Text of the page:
I call back at 1:30, and, after a brief explanation to the phone nurse, I'm given the phone number to Her Doctor's New Office. Okay.
Call to New Office.
Repeat brief explanation of situation.
Phone nurse: "We'll need to get GM's records transferred here and have her sign a release. Would she like to do that today?"
me: Ummm, considering that GM lives more than half an hour from your office and has a doctor phobia... no. (in so many words)
Call to Old Office.
me: Could you please fax pertinent records to New Office and GM will sign a release when able?
Thank goodness the answer was yes.
Call to New Office.
Phone nurse: "Oh look, we found GM's records. They were here all along because she signed a release when we switched practices. However, GM has never been here and Her Doctor is out of the office this week. We'll need to see GM."
me: Ummm, no. (insert brief repeat explanation of GM's doctor phobia and fact that she lives more than half an hour from New Office.) Can we please have her leave a urine sample at the hospital lab here in town?
Phone nurse: (and really, she was very accomodating, all things considered) "Let me check with Her Doctor's New Partner."
Apparently, Her Doctor's New Partner does not have priveleges at the hospital here in town, so one way or another GM would have to drive to the next town up in order to get any help from New Office. ARGH. (That last part was unspoken, but definitely heartfelt.)
Next step, half hour conversation with GM regarding whether or not to stay with Her Doctor and drive to New Office out of town, or switch to someone else at Old Office here in town. After much hemming and hawing (I'm talking MUCH here... due to GM's hearing difficulties, I must repeat virtually every sentence at least once), GM decides to switch to someone else at Old Office. Okay, now we're getting somewhere.
Call to Old Office.
me: Hi, it's me again. GM would like to switch back to your practice (I can almost see Phone nurse rolling her eyes at this point)... would it be possible for her to leave a urine sample at the hospital here in town so that she can have an antibiotic called in if necessary?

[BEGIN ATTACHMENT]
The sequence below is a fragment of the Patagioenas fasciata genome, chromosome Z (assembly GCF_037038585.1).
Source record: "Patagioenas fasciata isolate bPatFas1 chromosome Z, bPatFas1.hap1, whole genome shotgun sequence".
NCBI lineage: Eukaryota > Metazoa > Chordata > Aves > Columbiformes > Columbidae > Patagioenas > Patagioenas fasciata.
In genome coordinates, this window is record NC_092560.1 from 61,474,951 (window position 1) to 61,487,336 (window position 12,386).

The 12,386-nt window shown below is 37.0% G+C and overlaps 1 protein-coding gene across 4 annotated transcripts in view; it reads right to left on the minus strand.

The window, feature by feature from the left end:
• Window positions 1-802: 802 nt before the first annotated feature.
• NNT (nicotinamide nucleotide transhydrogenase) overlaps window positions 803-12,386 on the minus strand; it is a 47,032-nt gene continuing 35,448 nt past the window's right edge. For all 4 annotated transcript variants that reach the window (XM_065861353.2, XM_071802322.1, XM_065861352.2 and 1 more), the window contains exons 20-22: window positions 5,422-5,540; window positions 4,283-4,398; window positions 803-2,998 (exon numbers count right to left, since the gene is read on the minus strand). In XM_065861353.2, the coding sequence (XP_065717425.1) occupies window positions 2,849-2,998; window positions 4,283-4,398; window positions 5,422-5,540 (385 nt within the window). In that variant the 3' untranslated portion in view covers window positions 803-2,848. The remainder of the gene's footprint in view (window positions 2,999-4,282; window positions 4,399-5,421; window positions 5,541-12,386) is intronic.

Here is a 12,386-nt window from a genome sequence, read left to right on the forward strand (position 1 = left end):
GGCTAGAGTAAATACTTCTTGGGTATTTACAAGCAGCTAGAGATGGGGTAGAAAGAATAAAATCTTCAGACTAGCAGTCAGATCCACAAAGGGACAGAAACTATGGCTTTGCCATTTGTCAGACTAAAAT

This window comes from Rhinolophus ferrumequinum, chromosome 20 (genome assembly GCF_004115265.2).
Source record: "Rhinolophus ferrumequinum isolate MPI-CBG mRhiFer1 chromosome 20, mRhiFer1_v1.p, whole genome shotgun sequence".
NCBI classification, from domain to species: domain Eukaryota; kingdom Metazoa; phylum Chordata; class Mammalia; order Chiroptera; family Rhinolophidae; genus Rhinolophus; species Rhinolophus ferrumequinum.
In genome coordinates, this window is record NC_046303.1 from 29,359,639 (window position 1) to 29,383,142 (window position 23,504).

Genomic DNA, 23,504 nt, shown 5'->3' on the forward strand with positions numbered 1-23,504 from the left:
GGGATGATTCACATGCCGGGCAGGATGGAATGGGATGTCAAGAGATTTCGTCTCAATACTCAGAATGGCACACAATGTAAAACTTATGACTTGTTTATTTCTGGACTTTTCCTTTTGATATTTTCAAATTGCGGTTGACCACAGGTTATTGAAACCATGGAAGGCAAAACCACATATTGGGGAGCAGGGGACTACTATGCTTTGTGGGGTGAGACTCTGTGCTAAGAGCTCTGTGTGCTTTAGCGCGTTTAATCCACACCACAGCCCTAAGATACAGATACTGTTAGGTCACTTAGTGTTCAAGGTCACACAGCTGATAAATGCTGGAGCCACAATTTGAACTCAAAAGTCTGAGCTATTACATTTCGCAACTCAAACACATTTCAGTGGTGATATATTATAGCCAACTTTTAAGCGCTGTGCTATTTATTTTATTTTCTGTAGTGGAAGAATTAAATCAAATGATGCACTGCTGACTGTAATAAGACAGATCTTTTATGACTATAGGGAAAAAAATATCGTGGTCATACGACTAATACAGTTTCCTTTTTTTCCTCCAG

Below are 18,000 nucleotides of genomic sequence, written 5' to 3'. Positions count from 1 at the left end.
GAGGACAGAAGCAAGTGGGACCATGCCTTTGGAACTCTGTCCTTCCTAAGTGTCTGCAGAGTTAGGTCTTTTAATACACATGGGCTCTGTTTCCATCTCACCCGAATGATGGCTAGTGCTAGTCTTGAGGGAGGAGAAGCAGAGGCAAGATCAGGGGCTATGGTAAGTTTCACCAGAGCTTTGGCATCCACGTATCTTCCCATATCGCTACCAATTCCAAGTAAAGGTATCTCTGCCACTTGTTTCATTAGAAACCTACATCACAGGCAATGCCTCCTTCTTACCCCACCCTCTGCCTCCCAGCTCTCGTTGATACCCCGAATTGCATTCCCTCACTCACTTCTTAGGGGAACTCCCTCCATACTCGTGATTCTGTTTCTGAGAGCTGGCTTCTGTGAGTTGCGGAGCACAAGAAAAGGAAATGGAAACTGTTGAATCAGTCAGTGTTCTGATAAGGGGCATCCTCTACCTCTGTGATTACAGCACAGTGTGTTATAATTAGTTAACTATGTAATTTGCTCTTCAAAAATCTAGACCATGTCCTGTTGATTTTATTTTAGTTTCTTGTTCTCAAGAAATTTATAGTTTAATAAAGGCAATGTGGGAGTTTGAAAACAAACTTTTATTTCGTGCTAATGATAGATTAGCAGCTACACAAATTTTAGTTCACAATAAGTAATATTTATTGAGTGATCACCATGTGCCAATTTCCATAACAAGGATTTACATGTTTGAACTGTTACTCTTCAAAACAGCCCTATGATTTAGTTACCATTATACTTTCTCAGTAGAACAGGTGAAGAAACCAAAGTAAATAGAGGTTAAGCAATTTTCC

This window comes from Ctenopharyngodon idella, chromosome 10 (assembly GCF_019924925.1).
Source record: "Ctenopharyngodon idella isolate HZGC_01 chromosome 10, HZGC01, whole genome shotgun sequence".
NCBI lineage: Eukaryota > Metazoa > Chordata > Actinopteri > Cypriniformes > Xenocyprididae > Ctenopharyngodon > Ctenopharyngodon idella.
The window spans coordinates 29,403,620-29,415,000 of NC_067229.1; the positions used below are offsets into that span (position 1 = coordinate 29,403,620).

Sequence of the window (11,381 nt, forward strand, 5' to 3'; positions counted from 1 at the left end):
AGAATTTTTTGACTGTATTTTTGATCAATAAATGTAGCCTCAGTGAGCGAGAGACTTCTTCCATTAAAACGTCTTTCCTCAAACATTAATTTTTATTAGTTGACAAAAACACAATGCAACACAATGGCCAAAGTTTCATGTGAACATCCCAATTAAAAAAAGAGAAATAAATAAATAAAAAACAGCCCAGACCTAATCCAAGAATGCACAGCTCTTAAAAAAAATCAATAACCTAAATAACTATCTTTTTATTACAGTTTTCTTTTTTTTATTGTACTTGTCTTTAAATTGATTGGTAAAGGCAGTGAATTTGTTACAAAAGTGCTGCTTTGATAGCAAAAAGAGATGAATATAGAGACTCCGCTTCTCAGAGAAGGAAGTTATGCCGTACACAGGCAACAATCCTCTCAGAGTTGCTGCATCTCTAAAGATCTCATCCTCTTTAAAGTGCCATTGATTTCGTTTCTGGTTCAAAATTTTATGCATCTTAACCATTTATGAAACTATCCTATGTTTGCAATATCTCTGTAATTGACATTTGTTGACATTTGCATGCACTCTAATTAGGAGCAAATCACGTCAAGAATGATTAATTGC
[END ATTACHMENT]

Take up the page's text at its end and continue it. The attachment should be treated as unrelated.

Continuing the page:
Phone nurse: "Yes, but you see, we no longer have GM's records, so she'll need to sign a release and have them transferred back from New Office."
me: (muttering under my breath for a moment...) Okay.
Call to New Office. (by this time I'm not even sure who's who... I'm just glad they're still willing to take my calls.)
me: Hi, it's me again. GM decided to seek advice at Old Office. Could you please fax pertinent records there?
Again, the answer was yes. Sigh of relief.
Next step, explain to GM that we still need a urine sample. If she drives to my house, I will take her to the hospital lab where she can give one. No problem.
I proceed to wait for another half an hour or so, expecting GM to show up at my house. At this point, she calls me.
GM: "Well, I got about halfway to your house and it got really foggy. I started thinking about how long I'm going to have to sit in that doctor's office, and I really can't be driving home in the dark. So, I turned around and came home. I think I'll just wait it out. After all, it's not really that bad."
me: (pause for silent scream) GM, I really think you should do this. I'll come and get you. And you won't have to sit in the office. We're just going to go in so you can pee in a cup (at this point, I really did use the words "pee in a cup" with my Grandmother... yikes.).
Call to Old Office.
me: Yeah, it's me AGAIN. I'm very sorry. You're not going to believe this, but GM does not want to come in today. She agreed to call or come if anything gets worse. You see, she's got this doctor phobia...
Phone nurse: You know, I think I remember GM.
me: I bet you do.
End of story, right? Wrong.
Over the course of that evening and the next morning, there were a few intervening phone calls from GM, reassuring me that she's feeling just fine and thinks that her discomfort will probably go away if she keeps up with the water and cranberry juice, also informing me that "if it gets really bad in the middle of the night, I'll just call 911." She said it so matter-of-factly that I really thought she was kidding. Not so. And I'm fairly certain that I did not dissuade her from that plan, despite my attempts to make her promise to call me if anything were to happen during the night. ("Oh, I wouldn't want to wake you up!" Little does she know, I'll probably lie awake anyway, wondering if the fire department is being summoned to the home of a little 88-year old woman with a UTI.)
So, next morning... not half an hour after calling to inform me again that she's feeling just fine and she'll call me if anything changes, she calls back and says that she was talking to a friend who informed her that the weather is supposed to be nasty for the next few days, and perhaps she should just give the sample and get it over with before she can't get through on the roads.
me: (gasp of disbelief and slap to forehead...) Well, sure. (thinking, Why didn't I think of something like that?!)
After all that fuss, GM came to my house and we went to the hospital lab and she gave the sample.
End of story.
Thanks to Dr. Dinosaur and the link to him at Grand Rounds for a little inspiration this week. :)
Monday, November 13, 2006
Friday, November 10, 2006
Main Entry: hi·a·tus
Etymology: Latin, from hiare to yawn -- more at YAWN
1 a : a break in or as if in a material object : GAP